I'm a big fan of .280 Remington, it's a great cartridge. Does almost everything that 7mm Mag does, but with less powder and recoil. I must say that the name change to 7mm Express was a bad idea, but other than that I can only say good things about the .280

    .30 Carbine is not a flop IMHO. I might be a bit bias though, I learned how to shoot as a kid my my Dad's old M1 carbine...

    9mm Largo is a good round, I reload for it. I have an old Star pistol (looks like a 1911 without a grip safety) and would one day like to get an Astra.

    Two that I have not shot but would be interested in are 10mm and .327 Mag

    If I had to pick flops, I'd go with .45 GAP and all the short Winchester rounds...
     
  18. kefefs

    kefefs Member

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    .41 AE and 9mm AE.

    .41 AE was essentially a slightly more powerful .40 S&W that came out a few years before the .40, after the 10mm began to lose favour. Sadly S&W had better marketing and the .41 AE died out pretty quickly.

    9mm AE was .41 AE necked down to 9mm... sound familiar? :) It came out 6 years before the .357 SIG, but the timing was wrong and it died early on. By the time .357 SIG came out people were warming up to the idea and it eventually stuck.

    .41 Magnum. Excellent cartridge killed off by poor naming (it's not a magnum cartridge) and media sensationalism and ignorance. The media attacked .41 Mag relentlessly for being "too powerful for police". LEOs who had it tried renaming it ".41 Police" but it didn't work. It's still around, but there are less new guns chambered in it every year. Only S&W makes their model 57 "Classic" in .41 Mag, and I believe Ruger still has an SA revolver or two in it. S&W dropped at least four other .41 Mag models in the last couple years and Taurus dropped all of theirs.

    7mm Penna. Was interested in this (and the STI Nemesis) but it never even hit the shelves. :(
     
  19. sonick808

    sonick808 Member

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    .22LR must be a major flop. I mean, you NEVER see it in stores
     
  20. Krogen

    Krogen Member

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    How about the 9mm Winchester Magnum and 45 Winchester Magnum? They were a flash in the pan.

    Someone mentioned the 350 Remington Magnum. It didn't see widespread acceptance, but that pains me as it's one of my favorites. Plenty of thump in a short action. Sure is hard to find brass, though.
     
    Last edited: Apr 25, 2014
  21. barnbwt

    barnbwt member

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    Carbine and Largo are not flops. In the case of Carbine, Uncle Sam's intransigence saw to it having a fruitful run, and Largo was "only" a popular pistol round in Europe for about as long as 32acp (and that's not counting the half-dozen or so identical cartridges preceding it like 9x23 Steyr)

    "The current 5Seven"
    is now being made in larger quantities by more makers for more platforms made by more manufacturers than ever before in its (briefly-marketed) history.

    "22TCM (why?)"
    because non-5.7 owners convinced 9mm shooters that the ammo couldn't be reloaded. Oh, and because RIA made a pretty good platform to shoot the stubby little fireballs :D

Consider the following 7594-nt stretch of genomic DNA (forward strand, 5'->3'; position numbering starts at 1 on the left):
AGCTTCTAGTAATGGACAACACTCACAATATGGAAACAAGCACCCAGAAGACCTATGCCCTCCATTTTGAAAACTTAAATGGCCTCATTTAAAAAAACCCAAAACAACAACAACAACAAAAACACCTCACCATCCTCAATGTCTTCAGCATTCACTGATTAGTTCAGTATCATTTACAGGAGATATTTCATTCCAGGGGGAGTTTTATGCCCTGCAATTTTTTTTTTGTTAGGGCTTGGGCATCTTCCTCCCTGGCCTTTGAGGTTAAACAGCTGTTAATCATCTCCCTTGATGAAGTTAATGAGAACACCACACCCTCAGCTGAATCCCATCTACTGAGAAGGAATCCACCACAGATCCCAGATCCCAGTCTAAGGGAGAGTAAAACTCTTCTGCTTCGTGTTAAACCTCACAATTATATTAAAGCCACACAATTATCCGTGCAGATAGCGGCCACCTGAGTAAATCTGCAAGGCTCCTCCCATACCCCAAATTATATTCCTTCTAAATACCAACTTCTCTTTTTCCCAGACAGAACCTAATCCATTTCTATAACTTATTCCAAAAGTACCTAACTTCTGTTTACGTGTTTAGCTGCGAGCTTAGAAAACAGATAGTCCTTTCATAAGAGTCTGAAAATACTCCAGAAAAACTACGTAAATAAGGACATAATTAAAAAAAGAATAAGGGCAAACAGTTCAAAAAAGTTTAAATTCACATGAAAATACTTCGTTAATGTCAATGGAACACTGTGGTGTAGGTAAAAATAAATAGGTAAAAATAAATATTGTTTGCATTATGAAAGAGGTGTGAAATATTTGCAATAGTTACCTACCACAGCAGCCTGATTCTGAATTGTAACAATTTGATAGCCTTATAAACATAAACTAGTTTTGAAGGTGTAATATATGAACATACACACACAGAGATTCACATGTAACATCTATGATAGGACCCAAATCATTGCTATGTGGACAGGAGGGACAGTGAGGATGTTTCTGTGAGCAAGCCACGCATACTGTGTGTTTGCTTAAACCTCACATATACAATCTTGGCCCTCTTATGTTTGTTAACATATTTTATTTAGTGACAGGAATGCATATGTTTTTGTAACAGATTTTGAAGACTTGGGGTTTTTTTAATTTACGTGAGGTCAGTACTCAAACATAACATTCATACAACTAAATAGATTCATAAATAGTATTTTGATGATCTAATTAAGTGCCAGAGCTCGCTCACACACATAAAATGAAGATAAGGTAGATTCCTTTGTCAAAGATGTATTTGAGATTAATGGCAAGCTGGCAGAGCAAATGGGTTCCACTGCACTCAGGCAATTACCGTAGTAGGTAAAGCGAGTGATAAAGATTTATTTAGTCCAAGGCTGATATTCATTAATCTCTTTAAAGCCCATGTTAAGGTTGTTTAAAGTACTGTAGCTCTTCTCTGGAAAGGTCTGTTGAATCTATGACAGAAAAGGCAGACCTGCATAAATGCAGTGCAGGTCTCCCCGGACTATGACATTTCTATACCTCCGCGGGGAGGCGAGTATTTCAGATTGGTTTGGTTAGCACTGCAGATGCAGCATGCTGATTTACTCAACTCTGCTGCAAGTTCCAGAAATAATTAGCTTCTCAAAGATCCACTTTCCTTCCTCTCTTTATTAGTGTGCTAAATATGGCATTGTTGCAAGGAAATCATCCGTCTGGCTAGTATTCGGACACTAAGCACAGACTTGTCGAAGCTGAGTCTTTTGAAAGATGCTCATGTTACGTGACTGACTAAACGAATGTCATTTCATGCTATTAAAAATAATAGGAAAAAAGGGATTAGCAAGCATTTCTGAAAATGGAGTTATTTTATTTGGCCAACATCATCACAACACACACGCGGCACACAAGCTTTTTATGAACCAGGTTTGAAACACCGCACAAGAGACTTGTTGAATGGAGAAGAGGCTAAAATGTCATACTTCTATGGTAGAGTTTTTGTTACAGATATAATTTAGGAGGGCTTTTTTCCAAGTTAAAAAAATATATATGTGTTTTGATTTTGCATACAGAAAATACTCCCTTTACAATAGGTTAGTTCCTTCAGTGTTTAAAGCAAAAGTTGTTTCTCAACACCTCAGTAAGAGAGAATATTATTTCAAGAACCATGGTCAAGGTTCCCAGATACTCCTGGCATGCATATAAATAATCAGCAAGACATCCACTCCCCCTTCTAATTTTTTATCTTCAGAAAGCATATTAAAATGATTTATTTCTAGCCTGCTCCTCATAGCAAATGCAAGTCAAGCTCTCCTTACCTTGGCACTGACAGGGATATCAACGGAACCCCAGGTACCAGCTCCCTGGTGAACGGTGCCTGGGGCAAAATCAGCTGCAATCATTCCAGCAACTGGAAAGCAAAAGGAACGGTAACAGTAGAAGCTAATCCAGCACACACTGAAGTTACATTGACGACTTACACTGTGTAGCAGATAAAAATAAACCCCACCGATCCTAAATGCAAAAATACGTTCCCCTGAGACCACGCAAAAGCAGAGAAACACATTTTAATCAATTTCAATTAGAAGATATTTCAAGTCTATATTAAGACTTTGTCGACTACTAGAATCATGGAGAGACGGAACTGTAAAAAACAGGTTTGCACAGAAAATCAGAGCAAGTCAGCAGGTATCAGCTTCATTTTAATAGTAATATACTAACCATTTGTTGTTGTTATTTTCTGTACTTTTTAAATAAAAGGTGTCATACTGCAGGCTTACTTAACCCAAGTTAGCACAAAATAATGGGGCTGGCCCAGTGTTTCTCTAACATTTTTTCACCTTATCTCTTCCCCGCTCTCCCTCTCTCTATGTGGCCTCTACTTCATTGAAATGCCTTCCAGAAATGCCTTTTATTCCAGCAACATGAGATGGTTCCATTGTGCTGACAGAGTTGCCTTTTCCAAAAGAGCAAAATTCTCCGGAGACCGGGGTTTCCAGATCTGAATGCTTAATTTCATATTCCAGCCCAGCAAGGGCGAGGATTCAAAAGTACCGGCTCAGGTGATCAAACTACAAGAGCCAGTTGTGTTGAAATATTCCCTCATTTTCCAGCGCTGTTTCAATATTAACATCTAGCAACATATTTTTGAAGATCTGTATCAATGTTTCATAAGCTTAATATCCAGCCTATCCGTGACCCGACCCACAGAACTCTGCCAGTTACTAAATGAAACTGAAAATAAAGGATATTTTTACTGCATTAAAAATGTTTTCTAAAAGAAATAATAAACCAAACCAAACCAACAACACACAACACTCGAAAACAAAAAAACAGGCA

"We can't say ponchos were a major failure just because nobody wears them here."
    Although, I suppose you could the winners weren't wearing ponchos :D. That's good enough for many, it seems.
     
  22. HexHead

    HexHead Member

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    Not really a flop, but may be headed that was is .357 Sig. Sig has come out with it's own brand of ammo. They offer it in 9mm, .380, .40 S&W and .45 acp. Even Sig doesn't offer it in .357 Sig.
     
  23. Nanook
    • Contributing Member

    Nanook Contributing Member

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    Starline has .327 brass in stock as of last week. I bought 500 pieces, thanks to a tip from somebody on this forum.

    .32 H&R brass was out of stock though.

    I'd like a lever gun in .327. I'd buy that in a heartbeat.
     
  24. Elkins45

    Elkins45 Member

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    To just select the one that most stands out from my lifetime, I would have to nominate the 30 T/C. It was truly a round with no reason to exist: a cartridge on a 308 sized platform offering 308 performance with a 308 sized bullet. Why not just get a 308?

    The 256 win mag also comes to mind, although at least people who own one will always be able to make ammo from 357 cases.
     
  25. RustyShackelford

    RustyShackelford member

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    DARPA/DoD/US Army.....

    In the 1970s/1980s/1990s, DARPA/DoD T&Eed the hot "new" flechette ammunition concept. :rolleyes:
    In short, combat troops would have slick polymer or alloy type battle rifles with thin, lightweight dart like projectiles. These rounds were very fast; 2800 fps to 3000 fps ;). The rifles had 0 recoil too so marksmanship was easy to learn/maintain. A combat soldier could pack several hundred flechettes in special containers.
    The "ohhs & ayyys" seemed to quit when the engineers & rifle designers couldn't field a proto-type that could work correctly.
    The flechettes were lethal too & could punch thru most military type body armor but a single round wasn't enough in most R&Ds. :uhoh:

    The DoD & the US Army let that weapons program slide off by the late 1990s. They elected to stay with the "superior" 5.56mm NATO load for the M4s/M-16s.